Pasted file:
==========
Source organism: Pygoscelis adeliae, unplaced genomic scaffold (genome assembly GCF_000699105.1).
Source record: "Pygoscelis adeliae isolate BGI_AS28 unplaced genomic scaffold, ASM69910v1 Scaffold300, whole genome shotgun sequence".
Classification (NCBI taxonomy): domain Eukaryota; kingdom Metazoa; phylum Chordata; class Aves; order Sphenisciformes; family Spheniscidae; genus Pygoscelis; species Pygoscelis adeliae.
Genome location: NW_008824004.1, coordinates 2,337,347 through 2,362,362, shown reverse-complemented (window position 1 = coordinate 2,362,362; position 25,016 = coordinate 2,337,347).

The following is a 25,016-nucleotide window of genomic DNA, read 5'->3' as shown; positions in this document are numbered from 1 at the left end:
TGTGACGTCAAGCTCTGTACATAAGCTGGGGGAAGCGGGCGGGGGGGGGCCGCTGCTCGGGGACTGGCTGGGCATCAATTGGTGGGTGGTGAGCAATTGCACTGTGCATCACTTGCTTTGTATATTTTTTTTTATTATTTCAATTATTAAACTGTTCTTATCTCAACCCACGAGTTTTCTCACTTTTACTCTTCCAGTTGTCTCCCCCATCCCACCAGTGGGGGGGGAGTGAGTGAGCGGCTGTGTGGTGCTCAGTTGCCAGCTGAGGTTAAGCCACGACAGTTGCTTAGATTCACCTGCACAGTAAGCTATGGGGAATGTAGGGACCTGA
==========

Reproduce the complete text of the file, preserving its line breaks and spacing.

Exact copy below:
Source organism: Pygoscelis adeliae, unplaced genomic scaffold (genome assembly GCF_000699105.1).
Source record: "Pygoscelis adeliae isolate BGI_AS28 unplaced genomic scaffold, ASM69910v1 Scaffold300, whole genome shotgun sequence".
Classification (NCBI taxonomy): domain Eukaryota; kingdom Metazoa; phylum Chordata; class Aves; order Sphenisciformes; family Spheniscidae; genus Pygoscelis; species Pygoscelis adeliae.
Genome location: NW_008824004.1, coordinates 2,337,347 through 2,362,362, shown reverse-complemented (window position 1 = coordinate 2,362,362; position 25,016 = coordinate 2,337,347).

The following is a 25,016-nucleotide window of genomic DNA, read 5'->3' as shown; positions in this document are numbered from 1 at the left end:
TGTGACGTCAAGCTCTGTACATAAGCTGGGGGAAGCGGGCGGGGGGGGGCCGCTGCTCGGGGACTGGCTGGGCATCAATTGGTGGGTGGTGAGCAATTGCACTGTGCATCACTTGCTTTGTATATTTTTTTTTATTATTTCAATTATTAAACTGTTCTTATCTCAACCCACGAGTTTTCTCACTTTTACTCTTCCAGTTGTCTCCCCCATCCCACCAGTGGGGGGGGAGTGAGTGAGCGGCTGTGTGGTGCTCAGTTGCCAGCTGAGGTTAAGCCACGACAGTTGCTTAGATTCACCTGCACAGTAAGCTATGGGGAATGTAGGGACCTGA